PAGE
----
Nawang and Lucky

Then, one thing started leading to another. First Tsering (one of Pala’s brothers) took me down on his bike to the veterinarian with Lucky, to get a rabies shot. Just in case. “Because I’m bringing her to the US, right?” I would joke, and everyone would laugh- though we all knew that this was most likely not going to happen. We were just going to the vet for fun. We were getting her shots for fun. I was calling Lufthansa, the airline I was flying home on, for fun. Asking about rates for dogs and what kind of stuff I needed. This wasn’t REALLY happening. I was just ‘entertaining’ the notion of actually bringing a dog home from India. Seeing how far I could push it before an inevitable blockade popped up, just like I heard from all of the other foreigners in McLeod Ganj who wanted to bring a stray back.

Then there was the point when Tsering and I decided that when we went to Delhi, we were going to bring Lucky with us. ‘Just in case.’ If I couldn’t get her on the airplane, Tsering would take Lucky back with him to Dharamsala.
Then there was the 13 hour bus ride to Delhi, with Lucky curled up in the corner of a seat, sleeping the night away.
Then there was going to another vet in Delhi to get her a micro-chip (required by Lufthansa), and other various shots (it’s a good thing all of these were pretty cheap, so we could still classify this as ‘a game’). Tsering bought her a bone and dog food ‘for when she got to the US.’
Then there was when we got her a dog cage to fit the requirements for flying on Lufthansa. And BRINGING her to the airport the day before my flight to show all of the proper documents to Lufthansa, so that she could come with me. ‘Just in case.’ Though this wasn’t as much of a game anymore as it was slowly becoming a reality.

Oh, and then came the inevitable ‘telling my parents.’ We already had a family dog, and no plans for another. However, there was one catch to this: my mother had once brought home a dog from Guadalupe, when she was my age. Her story was similar to mine; saving a dog from an untimely fate, my mother brought her dog ‘Lupe’ back to the US, and unceremoniously dumped her onto my grandparents.

So she really couldn’t say anything on the matter.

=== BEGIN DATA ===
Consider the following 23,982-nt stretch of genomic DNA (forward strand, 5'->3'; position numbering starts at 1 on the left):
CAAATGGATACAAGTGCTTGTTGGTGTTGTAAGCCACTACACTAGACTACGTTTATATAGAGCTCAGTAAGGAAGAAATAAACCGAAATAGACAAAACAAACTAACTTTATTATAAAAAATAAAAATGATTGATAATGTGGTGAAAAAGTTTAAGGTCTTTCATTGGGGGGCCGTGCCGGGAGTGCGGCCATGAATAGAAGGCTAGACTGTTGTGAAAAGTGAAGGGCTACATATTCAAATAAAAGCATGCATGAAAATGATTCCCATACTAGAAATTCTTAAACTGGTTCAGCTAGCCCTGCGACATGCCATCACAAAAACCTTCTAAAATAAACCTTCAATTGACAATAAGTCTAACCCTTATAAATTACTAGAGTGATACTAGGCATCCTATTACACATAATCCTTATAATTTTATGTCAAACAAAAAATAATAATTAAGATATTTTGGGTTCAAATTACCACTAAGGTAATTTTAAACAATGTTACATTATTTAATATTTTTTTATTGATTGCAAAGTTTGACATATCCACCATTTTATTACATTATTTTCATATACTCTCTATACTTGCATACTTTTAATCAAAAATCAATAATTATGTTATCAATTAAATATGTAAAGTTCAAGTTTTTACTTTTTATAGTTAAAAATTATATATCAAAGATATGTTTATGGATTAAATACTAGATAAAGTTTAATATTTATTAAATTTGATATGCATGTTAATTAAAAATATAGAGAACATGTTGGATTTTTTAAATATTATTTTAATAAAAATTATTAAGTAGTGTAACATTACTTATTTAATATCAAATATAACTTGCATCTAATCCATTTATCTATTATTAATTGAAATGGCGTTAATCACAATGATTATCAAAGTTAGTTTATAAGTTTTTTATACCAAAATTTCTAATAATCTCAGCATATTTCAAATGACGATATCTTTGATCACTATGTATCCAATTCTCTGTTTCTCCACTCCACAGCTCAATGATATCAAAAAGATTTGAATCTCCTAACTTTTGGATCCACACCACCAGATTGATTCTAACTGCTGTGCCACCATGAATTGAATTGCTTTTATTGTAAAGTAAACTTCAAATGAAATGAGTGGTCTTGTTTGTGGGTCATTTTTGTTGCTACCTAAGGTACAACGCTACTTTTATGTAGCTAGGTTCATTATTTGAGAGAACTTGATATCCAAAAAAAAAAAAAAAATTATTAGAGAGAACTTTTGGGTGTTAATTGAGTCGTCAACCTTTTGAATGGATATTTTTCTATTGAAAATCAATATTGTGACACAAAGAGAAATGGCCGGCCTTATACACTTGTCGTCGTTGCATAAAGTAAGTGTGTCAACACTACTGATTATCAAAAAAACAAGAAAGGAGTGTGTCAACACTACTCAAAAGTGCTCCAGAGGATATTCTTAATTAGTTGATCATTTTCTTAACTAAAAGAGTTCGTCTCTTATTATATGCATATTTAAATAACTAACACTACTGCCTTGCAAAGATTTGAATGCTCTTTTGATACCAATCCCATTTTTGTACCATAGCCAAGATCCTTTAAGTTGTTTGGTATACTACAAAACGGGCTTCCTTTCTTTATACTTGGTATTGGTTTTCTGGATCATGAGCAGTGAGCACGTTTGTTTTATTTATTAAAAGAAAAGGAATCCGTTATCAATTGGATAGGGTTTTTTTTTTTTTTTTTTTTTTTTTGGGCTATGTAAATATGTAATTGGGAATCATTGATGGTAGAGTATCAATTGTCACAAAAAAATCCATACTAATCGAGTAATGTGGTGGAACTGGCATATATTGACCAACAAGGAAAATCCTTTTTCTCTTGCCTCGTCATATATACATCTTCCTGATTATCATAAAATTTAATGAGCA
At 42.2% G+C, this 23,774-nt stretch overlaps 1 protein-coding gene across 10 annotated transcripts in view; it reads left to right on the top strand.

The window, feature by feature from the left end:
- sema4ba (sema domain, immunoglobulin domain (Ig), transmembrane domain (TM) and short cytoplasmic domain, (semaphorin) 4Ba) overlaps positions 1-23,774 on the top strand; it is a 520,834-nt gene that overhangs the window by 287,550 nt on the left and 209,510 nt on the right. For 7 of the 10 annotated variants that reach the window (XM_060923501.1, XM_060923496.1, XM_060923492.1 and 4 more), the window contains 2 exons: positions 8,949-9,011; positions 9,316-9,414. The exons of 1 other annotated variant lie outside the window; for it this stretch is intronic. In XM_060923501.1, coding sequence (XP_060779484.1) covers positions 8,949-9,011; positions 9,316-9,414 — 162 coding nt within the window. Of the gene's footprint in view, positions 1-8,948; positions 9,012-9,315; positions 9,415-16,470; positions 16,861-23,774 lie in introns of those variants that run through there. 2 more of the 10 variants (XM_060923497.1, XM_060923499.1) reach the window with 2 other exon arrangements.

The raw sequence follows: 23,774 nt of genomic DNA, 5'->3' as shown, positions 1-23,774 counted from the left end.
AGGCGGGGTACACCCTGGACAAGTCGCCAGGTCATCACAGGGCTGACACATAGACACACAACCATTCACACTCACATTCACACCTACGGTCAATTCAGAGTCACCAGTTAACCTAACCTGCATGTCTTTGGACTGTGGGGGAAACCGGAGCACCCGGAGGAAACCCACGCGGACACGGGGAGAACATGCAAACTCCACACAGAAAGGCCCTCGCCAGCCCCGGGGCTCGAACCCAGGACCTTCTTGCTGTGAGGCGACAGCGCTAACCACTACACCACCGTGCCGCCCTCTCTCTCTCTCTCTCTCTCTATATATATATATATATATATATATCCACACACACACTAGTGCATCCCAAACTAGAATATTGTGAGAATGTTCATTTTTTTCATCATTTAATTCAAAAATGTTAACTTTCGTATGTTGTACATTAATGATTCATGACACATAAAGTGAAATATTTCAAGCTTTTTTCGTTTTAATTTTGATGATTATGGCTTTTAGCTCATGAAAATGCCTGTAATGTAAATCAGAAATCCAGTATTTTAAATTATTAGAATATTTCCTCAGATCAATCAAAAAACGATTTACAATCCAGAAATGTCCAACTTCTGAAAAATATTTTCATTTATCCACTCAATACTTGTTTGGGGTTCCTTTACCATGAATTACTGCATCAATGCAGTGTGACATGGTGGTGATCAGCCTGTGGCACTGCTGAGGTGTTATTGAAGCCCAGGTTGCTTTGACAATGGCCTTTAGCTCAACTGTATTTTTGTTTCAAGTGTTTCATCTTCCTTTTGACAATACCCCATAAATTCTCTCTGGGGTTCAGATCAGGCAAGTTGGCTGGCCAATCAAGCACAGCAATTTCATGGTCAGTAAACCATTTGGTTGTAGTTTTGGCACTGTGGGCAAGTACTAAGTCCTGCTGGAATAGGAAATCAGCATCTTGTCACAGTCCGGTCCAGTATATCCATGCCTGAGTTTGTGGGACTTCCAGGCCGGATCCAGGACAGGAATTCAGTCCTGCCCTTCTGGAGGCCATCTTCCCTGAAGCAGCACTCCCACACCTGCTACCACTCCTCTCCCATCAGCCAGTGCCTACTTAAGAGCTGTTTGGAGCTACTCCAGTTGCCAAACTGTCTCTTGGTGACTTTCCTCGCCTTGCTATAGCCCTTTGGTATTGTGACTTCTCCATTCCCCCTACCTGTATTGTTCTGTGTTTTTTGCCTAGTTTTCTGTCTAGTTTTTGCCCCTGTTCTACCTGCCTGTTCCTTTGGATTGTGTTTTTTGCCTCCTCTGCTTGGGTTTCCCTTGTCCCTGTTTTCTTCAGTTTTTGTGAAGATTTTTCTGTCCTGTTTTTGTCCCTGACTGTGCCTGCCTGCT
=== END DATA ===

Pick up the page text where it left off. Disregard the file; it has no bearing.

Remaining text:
And then on the final day, when Tsering brought me to the airport, we had promised that if for some reason, I COULDN’T get Lucky on the airplane, Tsering would wait and bring her back with him. And I walked into that airport, checked my bags, and the flight attendants barely even glanced at her. And suddenly she was on the airplane, on a spare seat next to me- flying to the United States.

Twenty fretful hours later (I was terrified that she wouldn’t survive the long flight home, since she was so small), Lucky and I landed in Los Angeles.

And that is how I got my Lucky home to the US, to live with my family and play (but more often fight) with our other dog. I’d say that the whole entire process was probably one of the easiest things I’ve ever done, in relativity to all of the other horror stories I’ve heard about bringing pets abroad, or home from abroad. In fact, I was so sure that there would be SOME hiccup during the entire journey, that I didn’t believe it actually happened until I rushed out of the Los Angeles airport with Lucky in tow, as if sprinting away from some unseen enemy, some kind of ghost moaning ‘Quarantine…Deportation…Euthanasia….‘ after my Indian dog. I couldn’t believe my luck. That’s right, luck. What a fitting name for a dog that came from India to live in the United States. Lucky. Lucky for her, and Lucky for me (and Lucky that my parents agreed to this crazy nonsense).

Lucky today


Much luck and love,
Brittany


5 Comments so far
Leave a comment

Love your story and all the details. It would make a perfect children’s picture book.

Comment by mona perdue

Thank you! I’m glad you enjoyed it 🙂

Comment by brittanygoesglobal

amazing…. unbelievable…. this was worth reading!! gosh you have guts man.. An Indian dog in USA, commendable

Comment by GAURAV

[…] all of my closest friends from high school, college, and my travels felt amazing. Cuddling with my dog that I brought back from India- there’s no […]

Pingback by Adjusting Back to Paraguay « Change Yourself…Change The World.

[…] him back to the United States (for starters, my parents have banned any other pet addition after I brought a puppy back from India- and rightly so, since I left her on their doorstep while I traveled around the world!) […]

Pingback by The Best Little Kitten | Change Yourself...Change The World.